Japan Joins the Private Space Race

Recently, Japanese private space company Interstellar Technologies Inc. has joined the private space race. While their rocket, Momo, failed to reach outer space* (shutting off after losing contact shortly into flight) it marks a major attempt by another country’s domestic aerospace industry to join the revolution in private, commercial space flight.  The English version of their website is here.

Setbacks are bound to happen, but the hobbyists-turned-corporate effort is still a significant step as a country with major space ambitions enters the private space age. Notably, the launch was significantly cheaper than those of the public Japan Aerospace Exploration Agency (JAXA).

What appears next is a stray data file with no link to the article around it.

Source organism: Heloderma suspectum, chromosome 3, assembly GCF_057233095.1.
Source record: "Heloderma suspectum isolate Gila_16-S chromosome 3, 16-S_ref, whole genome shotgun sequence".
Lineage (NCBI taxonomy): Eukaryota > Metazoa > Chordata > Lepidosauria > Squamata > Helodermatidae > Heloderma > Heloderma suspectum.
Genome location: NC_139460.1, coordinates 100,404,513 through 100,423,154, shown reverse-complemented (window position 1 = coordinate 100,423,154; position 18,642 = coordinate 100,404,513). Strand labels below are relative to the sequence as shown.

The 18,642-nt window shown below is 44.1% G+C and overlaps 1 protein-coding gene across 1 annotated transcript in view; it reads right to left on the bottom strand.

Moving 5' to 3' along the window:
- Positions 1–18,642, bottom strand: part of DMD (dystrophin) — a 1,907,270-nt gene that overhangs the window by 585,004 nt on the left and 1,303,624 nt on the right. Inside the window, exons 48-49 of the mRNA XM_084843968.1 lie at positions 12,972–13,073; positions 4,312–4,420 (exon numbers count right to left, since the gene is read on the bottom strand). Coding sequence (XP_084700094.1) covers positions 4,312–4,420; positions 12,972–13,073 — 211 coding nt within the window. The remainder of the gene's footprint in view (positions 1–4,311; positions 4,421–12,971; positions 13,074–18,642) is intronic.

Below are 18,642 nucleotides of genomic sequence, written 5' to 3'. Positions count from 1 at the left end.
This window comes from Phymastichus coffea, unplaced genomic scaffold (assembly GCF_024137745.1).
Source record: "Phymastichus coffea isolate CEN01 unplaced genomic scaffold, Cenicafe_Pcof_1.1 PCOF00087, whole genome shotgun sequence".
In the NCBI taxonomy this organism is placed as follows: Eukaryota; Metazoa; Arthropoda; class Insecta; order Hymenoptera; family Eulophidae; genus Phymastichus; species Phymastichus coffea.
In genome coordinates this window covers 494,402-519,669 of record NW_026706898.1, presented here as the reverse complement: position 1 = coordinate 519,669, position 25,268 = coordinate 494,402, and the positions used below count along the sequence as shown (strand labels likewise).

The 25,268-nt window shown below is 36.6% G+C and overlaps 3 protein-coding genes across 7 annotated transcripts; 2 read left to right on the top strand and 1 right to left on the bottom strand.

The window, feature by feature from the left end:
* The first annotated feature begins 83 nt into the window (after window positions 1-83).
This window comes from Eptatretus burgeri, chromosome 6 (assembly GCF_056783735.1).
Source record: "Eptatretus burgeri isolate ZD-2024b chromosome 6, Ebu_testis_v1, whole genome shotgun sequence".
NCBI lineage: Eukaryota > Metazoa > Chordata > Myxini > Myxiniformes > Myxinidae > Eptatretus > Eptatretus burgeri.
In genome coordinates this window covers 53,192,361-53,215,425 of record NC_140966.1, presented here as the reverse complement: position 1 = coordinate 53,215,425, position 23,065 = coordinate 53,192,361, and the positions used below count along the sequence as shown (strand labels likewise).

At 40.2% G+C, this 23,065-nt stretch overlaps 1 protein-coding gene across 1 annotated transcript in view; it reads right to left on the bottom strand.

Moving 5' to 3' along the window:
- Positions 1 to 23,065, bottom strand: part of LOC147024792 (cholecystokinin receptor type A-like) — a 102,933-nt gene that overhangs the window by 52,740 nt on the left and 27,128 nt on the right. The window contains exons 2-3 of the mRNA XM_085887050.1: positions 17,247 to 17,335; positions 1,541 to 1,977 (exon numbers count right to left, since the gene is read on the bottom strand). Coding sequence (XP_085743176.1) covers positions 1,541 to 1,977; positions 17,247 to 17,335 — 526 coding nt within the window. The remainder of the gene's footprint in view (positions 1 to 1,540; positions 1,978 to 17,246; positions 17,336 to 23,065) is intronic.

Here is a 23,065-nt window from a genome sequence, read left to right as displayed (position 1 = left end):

*The question of where outer space begins is an interesting one for scientists and lawyers alike. The boundary is generally agreed to be 100 km (about 62 mi) above Earth’s sea level. Here’s one description of the “Karman line.”

Langley’s Centennial, William Shatner, & My Appearance At FreedomFest

A quick shout out to the NASA’s Langley Research Center (established under the 1915 National Advisory Committee for Aeronautics (NACA) – a precursor to NASA), celebrating its 100th birthday this week.

Space.com provides a link to a video history of Langley narrated by the one and only William Shatner.

Captain Kirk himself will also be appearing at this year’s FreedomFest in Las Vegas. I’m pleased to announce I’ll be joining him and many others there, as I speak on the panel about the “Revolution in Private Space Development.”